Nokia and Microsoft say they are forming a broad strategic partnership that would use their combined expertise to create what they called a new "global mobile ecosystem."
Nokia is the world's top provider of mobile phones, which has seen its market share shrink lately amid the growth in smartphone competition from Apple, HTC and Research In Motion (RIM). Microsoft is the software giant that has been seeking traction for its mobile OS platform, Windows Phone 7.
The two companies say they intend to jointly create market-leading mobile products and services designed to offer consumers, operators and developers unrivalled choice and opportunity.
The two companies believe their dominance in their relative markets give them a distinct advantage. The partnership, they say, would create the opportunity for rapid time to market execution. Additionally, Nokia and Microsoft say they plan to work together to integrate key assets and create completely new service offerings, while extending established products and services to new markets.
Under the proposed partnership:
- Nokia would adopt Windows Phone as its principal smartphone strategy, innovating on top of the platform in areas such as imaging, where Nokia is a market leader.
- Nokia would help drive the future of Windows Phone. Nokia would contribute its expertise on hardware design, language support, and help bring Windows Phone to a larger range of price points, market segments and geographies.
- Nokia and Microsoft would closely collaborate on joint marketing initiatives and a shared development roadmap to align on the future evolution of mobile products.
- Bing would power Nokia's search services across Nokia devices and services, giving customers access to Bing's next generation search capabilities. Microsoft adCenter would provide search advertising services on Nokia's line of devices and services.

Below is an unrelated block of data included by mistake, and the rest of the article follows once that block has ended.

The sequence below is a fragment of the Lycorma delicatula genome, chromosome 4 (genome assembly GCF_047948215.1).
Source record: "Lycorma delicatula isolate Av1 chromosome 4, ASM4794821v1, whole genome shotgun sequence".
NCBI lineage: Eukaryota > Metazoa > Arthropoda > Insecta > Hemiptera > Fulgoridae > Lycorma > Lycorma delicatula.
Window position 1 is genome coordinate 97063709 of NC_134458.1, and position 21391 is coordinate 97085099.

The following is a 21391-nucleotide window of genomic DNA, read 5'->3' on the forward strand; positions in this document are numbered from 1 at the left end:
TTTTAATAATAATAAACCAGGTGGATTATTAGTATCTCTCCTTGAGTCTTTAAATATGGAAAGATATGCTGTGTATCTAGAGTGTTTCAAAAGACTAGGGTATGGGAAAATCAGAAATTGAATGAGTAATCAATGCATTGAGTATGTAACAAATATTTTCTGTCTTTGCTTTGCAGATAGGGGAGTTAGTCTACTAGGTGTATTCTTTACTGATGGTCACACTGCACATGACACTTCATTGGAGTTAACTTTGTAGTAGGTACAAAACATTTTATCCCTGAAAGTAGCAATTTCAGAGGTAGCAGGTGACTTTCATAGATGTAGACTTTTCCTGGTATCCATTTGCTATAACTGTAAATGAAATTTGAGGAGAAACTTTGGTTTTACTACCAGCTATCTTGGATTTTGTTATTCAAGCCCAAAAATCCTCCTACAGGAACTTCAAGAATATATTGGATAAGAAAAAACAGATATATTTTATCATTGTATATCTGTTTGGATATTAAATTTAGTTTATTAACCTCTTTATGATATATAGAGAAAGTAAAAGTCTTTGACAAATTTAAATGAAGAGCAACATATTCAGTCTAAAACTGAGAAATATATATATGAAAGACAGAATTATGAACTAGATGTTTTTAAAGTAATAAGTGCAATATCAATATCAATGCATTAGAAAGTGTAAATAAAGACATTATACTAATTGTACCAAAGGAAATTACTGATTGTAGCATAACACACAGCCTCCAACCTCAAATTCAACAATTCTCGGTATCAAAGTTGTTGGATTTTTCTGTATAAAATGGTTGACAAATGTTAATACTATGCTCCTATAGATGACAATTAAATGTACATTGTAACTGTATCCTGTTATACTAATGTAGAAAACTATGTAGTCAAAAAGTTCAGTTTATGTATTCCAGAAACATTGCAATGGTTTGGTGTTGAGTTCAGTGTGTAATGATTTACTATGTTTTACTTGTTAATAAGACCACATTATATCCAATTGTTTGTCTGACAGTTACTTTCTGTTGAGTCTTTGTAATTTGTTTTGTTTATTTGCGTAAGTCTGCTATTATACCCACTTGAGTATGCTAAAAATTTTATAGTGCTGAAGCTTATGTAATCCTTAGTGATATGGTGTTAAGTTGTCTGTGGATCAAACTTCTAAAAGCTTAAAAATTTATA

- Nokia Maps would be a core part of Microsoft's mapping services. For example, Maps would be integrated with Microsoft's Bing search engine and adCenter advertising platform to form a unique local search and advertising experience
- Nokia's extensive operator billing agreements would make it easier for consumers to purchase Nokia Windows Phone services in countries where credit-card use is low.
- Microsoft development tools would be used to create applications to run on Nokia Windows Phones, allowing developers to easily leverage the ecosystem's global reach.
- Nokia's content and application store would be integrated with Microsoft Marketplace for a more compelling consumer experience.
"Today, developers, operators and consumers want compelling mobile products, which include not only the device, but the software, services, applications and customer support that make a great experience," Stephen Elop, Nokia President and CEO, said at a joint news conference in London. "Nokia and Microsoft will combine our strengths to deliver an ecosystem with unrivalled global reach and scale. It's now a three-horse race."
"I am excited about this partnership with Nokia," said Steven A. Ballmer, Microsoft CEO. "Ecosystems thrive when fueled by speed, innovation and scale. The partnership announced today provides incredible scale, vast expertise in hardware and software innovation and a proven ability to execute."
PC Magazine calls the move a big win for Microsoft, pointing out that Windows Phone 7 has gone from afterthought to the number one platform for the number one mobile device manufacturer. The big loser, it says, is Nokia.
"This is a humiliating climbdown for Nokia, which basically admitted that it's been wasting a huge software R&D budget and that its OS engineers are incompetent," the magazine said in an online posting.